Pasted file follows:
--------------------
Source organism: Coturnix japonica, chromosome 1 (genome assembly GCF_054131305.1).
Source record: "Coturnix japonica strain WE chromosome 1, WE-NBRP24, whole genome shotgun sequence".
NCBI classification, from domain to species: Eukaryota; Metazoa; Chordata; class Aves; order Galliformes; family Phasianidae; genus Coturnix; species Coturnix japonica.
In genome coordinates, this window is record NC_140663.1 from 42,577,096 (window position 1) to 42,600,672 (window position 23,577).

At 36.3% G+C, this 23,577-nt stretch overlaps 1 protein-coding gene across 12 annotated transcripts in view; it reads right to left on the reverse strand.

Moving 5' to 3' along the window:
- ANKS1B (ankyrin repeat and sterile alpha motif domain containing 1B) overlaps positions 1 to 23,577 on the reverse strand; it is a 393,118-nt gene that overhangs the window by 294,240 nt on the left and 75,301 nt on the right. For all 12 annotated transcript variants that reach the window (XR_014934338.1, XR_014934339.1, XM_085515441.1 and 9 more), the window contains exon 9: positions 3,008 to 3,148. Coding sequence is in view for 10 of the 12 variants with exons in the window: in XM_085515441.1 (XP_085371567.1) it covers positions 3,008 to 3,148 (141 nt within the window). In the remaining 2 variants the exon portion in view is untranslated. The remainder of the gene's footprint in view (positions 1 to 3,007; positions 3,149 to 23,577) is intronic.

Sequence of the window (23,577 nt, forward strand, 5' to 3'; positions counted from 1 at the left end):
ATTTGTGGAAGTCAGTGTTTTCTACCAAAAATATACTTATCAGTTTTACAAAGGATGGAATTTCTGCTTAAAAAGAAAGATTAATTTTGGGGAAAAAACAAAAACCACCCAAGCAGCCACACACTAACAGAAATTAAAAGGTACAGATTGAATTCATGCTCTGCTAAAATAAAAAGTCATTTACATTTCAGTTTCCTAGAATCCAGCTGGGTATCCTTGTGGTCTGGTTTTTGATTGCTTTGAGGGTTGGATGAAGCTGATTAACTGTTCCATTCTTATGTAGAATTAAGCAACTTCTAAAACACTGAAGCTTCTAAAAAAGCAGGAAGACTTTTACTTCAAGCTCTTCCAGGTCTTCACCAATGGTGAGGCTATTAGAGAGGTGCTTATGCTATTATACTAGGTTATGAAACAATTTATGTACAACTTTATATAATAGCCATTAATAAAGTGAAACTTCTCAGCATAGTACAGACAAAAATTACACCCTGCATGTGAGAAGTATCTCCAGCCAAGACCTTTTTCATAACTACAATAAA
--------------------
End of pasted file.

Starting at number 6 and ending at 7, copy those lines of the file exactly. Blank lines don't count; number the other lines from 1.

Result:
Moving 5' to 3' along the window:
- ANKS1B (ankyrin repeat and sterile alpha motif domain containing 1B) overlaps positions 1 to 23,577 on the reverse strand; it is a 393,118-nt gene that overhangs the window by 294,240 nt on the left and 75,301 nt on the right. For all 12 annotated transcript variants that reach the window (XR_014934338.1, XR_014934339.1, XM_085515441.1 and 9 more), the window contains exon 9: positions 3,008 to 3,148. Coding sequence is in view for 10 of the 12 variants with exons in the window: in XM_085515441.1 (XP_085371567.1) it covers positions 3,008 to 3,148 (141 nt within the window). In the remaining 2 variants the exon portion in view is untranslated. The remainder of the gene's footprint in view (positions 1 to 3,007; positions 3,149 to 23,577) is intronic.